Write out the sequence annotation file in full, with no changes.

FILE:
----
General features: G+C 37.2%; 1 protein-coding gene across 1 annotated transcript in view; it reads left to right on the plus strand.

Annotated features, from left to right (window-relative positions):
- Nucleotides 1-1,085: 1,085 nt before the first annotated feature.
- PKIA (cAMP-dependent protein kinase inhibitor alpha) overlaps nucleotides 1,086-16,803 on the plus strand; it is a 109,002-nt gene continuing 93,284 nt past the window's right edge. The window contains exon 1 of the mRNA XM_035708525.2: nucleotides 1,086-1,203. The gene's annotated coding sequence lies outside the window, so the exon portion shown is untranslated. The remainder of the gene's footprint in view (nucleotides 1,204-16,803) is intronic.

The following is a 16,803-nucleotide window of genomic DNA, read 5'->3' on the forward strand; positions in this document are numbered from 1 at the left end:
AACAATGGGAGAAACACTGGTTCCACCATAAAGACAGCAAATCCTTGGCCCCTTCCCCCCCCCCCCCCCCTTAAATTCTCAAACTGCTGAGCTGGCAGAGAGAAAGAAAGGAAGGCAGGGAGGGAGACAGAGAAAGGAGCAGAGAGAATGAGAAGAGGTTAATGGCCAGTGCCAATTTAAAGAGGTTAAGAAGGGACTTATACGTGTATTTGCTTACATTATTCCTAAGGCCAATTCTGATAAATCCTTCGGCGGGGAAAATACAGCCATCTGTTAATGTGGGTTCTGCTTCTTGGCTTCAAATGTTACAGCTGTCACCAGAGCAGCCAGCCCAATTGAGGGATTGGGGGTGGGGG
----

General features: G+C 37.2%; 1 protein-coding gene across 1 annotated transcript in view; it reads left to right on the plus strand.

Annotated features, from left to right (window-relative positions):
- Nucleotides 1-1,085: 1,085 nt before the first annotated feature.
- PKIA (cAMP-dependent protein kinase inhibitor alpha) overlaps nucleotides 1,086-16,803 on the plus strand; it is a 109,002-nt gene continuing 93,284 nt past the window's right edge. The window contains exon 1 of the mRNA XM_035708525.2: nucleotides 1,086-1,203. The gene's annotated coding sequence lies outside the window, so the exon portion shown is untranslated. The remainder of the gene's footprint in view (nucleotides 1,204-16,803) is intronic.

The following is a 16,803-nucleotide window of genomic DNA, read 5'->3' on the forward strand; positions in this document are numbered from 1 at the left end:
AACAATGGGAGAAACACTGGTTCCACCATAAAGACAGCAAATCCTTGGCCCCTTCCCCCCCCCCCCCCCCTTAAATTCTCAAACTGCTGAGCTGGCAGAGAGAAAGAAAGGAAGGCAGGGAGGGAGACAGAGAAAGGAGCAGAGAGAATGAGAAGAGGTTAATGGCCAGTGCCAATTTAAAGAGGTTAAGAAGGGACTTATACGTGTATTTGCTTACATTATTCCTAAGGCCAATTCTGATAAATCCTTCGGCGGGGAAAATACAGCCATCTGTTAATGTGGGTTCTGCTTCTTGGCTTCAAATGTTACAGCTGTCACCAGAGCAGCCAGCCCAATTGAGGGATTGGGGGTGGGGG